A review of tonight’s Westworld coming up just as soon as I go back to playing dumb…
“Lifelike, but not alive?” -Bernard
After a promising hour last week that confirmed one of the more popular theories about the show — and, as a result, suggested a far more engaging character arc to replace the mystery — “Trace Decay” was among the season’s more frustrating installments, getting too caught up in temporal loops and dreams and memory fragments at the expense of thoroughly exploring how the characters are feeling about their present (or past) circumstances. There are moments, even in this one, when the show can feel like a powerful meditation on consciousness and memory and grief, and others when it just feels like a puzzle to be solved, and one where the degree of difficulty on that puzzle keeps being raised so that it requires more and more mental energy to focus on when Dolores is, whether Maeve stabs the new Clementine as part of her plan or because she’s caught in her memory of attacking the Man in Black, etc.
There are, to be sure, answers offered along with more obfuscation. Ford strongly implies that he was responsible for Arnold’s death when his partner came to oppose him. The Man explains some of his backstory to Teddy, for instance, including why he wound up attacking Maeve and her daughter out on the prairie, and why he seems to be taking such a nihilistic approach to the game this time out, and this in turn explains how Maeve went from frontierswoman to madam.
And through the stories of Bernard and Maeve, the hour does a nice job hitting the series’ core questions about memory and identity, as he seems grateful for the chance to forget all that he’s done to (and with) Theresa, while in the aftermath of her daughter’s murder, Maeve wants desperately to hold onto the pain, because it’s all she has left of her.
But Bernard’s existential crisis seemed to be set aside (for now, anyway) far too quickly in favor of having him get busy with Ford’s cover-up and the other counter-moves against Charlotte Hale. That Stubbs knew about the affair with Theresa, and that Elsie’s status is still weighing on the security chief’s mind, suggests there will be time in the future for Bernard to discover once again what he is(*) and what he’s done, in the same way that Maeve still has memories of her daughter even after Ford seemingly erased them in the immediate aftermath. But the revelation of Bernard’s true nature, and the thematic implications of it, was one of the most exciting developments of a season that’s spent far too much time teasing and going in circles, so for it to get downplayed — and for the genie to be potentially put back in the bottle for a while — in favor of more dreams, loops, and other things that are starting to feel like they require more mental effort than the dramatic payoff will be worth, was annoying.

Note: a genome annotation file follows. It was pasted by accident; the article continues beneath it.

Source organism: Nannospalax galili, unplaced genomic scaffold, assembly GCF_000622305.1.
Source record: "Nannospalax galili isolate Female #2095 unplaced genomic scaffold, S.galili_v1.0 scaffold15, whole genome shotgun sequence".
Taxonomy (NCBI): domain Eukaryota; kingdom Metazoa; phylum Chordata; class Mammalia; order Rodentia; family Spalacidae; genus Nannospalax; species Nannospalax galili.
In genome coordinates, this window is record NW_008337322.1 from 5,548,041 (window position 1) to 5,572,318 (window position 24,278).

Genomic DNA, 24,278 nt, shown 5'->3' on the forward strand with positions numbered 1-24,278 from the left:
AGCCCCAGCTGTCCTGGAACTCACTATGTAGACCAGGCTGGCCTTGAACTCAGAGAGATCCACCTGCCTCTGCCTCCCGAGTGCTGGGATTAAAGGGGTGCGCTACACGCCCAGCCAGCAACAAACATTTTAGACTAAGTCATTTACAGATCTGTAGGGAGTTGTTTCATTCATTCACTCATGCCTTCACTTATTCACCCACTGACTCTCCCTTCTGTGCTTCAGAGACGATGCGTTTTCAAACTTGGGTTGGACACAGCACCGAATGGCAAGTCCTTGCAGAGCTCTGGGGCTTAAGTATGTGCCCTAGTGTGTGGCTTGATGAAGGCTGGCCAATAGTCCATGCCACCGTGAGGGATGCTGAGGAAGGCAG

(*) It’s not even entirely clear if he still knows he’s a host, or if Ford wiped that along with the Theresa memories.
Ford at least acknowledges to Bernard that there may be no appreciable difference between the guests and hosts at this point, other than his ability to control the latter group. But as we see with Maeve’s ongoing attempt to bust out of this hi-tech prison, even that’s a power that can be granted to a host if she’s persuasive enough with a staffer as impressionable or naive as Felix. Like Ford, she’s becoming more than a little drunk with power, whether cutting Sylvester’s throat just to demonstrate that she can (but letting Felix save him for future use) or manipulating the behavior of people in and around Hector’s usual massacre of Sweetwater. The Maeve of a year ago wants desperately to cling to the pain if it means having some piece of her daughter with her, whereas the Maeve in the present shrugs off the possibility of tracking down the host who played her daughter, because she would be one more obstacle towards getting out, which is all she cares about now.